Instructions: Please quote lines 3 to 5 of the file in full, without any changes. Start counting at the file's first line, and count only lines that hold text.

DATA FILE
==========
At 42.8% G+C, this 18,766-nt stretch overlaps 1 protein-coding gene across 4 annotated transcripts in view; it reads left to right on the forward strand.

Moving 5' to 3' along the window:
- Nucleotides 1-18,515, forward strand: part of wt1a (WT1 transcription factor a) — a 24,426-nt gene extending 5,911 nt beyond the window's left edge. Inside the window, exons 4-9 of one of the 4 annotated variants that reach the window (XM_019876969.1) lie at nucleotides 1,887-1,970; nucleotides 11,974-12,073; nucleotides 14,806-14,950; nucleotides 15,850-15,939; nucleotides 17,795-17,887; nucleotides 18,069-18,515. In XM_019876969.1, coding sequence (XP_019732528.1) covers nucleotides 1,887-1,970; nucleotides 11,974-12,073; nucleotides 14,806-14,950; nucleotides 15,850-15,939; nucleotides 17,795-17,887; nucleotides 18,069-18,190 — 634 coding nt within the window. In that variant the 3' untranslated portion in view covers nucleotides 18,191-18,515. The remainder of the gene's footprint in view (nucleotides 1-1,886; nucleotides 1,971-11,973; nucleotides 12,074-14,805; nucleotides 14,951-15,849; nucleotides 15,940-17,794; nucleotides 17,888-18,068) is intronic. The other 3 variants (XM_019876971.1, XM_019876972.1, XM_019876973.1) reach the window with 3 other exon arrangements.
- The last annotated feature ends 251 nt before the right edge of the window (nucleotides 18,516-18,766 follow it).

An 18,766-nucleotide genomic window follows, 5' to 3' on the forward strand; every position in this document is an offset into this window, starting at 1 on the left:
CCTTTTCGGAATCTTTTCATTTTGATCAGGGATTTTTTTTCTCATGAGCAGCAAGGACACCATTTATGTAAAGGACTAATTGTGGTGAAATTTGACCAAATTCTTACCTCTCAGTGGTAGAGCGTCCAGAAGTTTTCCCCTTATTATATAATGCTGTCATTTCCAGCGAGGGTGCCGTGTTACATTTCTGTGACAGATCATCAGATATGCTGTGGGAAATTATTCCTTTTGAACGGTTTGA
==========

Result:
- Nucleotides 1-18,515, forward strand: part of wt1a (WT1 transcription factor a) — a 24,426-nt gene extending 5,911 nt beyond the window's left edge. Inside the window, exons 4-9 of one of the 4 annotated variants that reach the window (XM_019876969.1) lie at nucleotides 1,887-1,970; nucleotides 11,974-12,073; nucleotides 14,806-14,950; nucleotides 15,850-15,939; nucleotides 17,795-17,887; nucleotides 18,069-18,515. In XM_019876969.1, coding sequence (XP_019732528.1) covers nucleotides 1,887-1,970; nucleotides 11,974-12,073; nucleotides 14,806-14,950; nucleotides 15,850-15,939; nucleotides 17,795-17,887; nucleotides 18,069-18,190 — 634 coding nt within the window. In that variant the 3' untranslated portion in view covers nucleotides 18,191-18,515. The remainder of the gene's footprint in view (nucleotides 1-1,886; nucleotides 1,971-11,973; nucleotides 12,074-14,805; nucleotides 14,951-15,849; nucleotides 15,940-17,794; nucleotides 17,888-18,068) is intronic. The other 3 variants (XM_019876971.1, XM_019876972.1, XM_019876973.1) reach the window with 3 other exon arrangements.
- The last annotated feature ends 251 nt before the right edge of the window (nucleotides 18,516-18,766 follow it).

An 18,766-nucleotide genomic window follows, 5' to 3' on the forward strand; every position in this document is an offset into this window, starting at 1 on the left: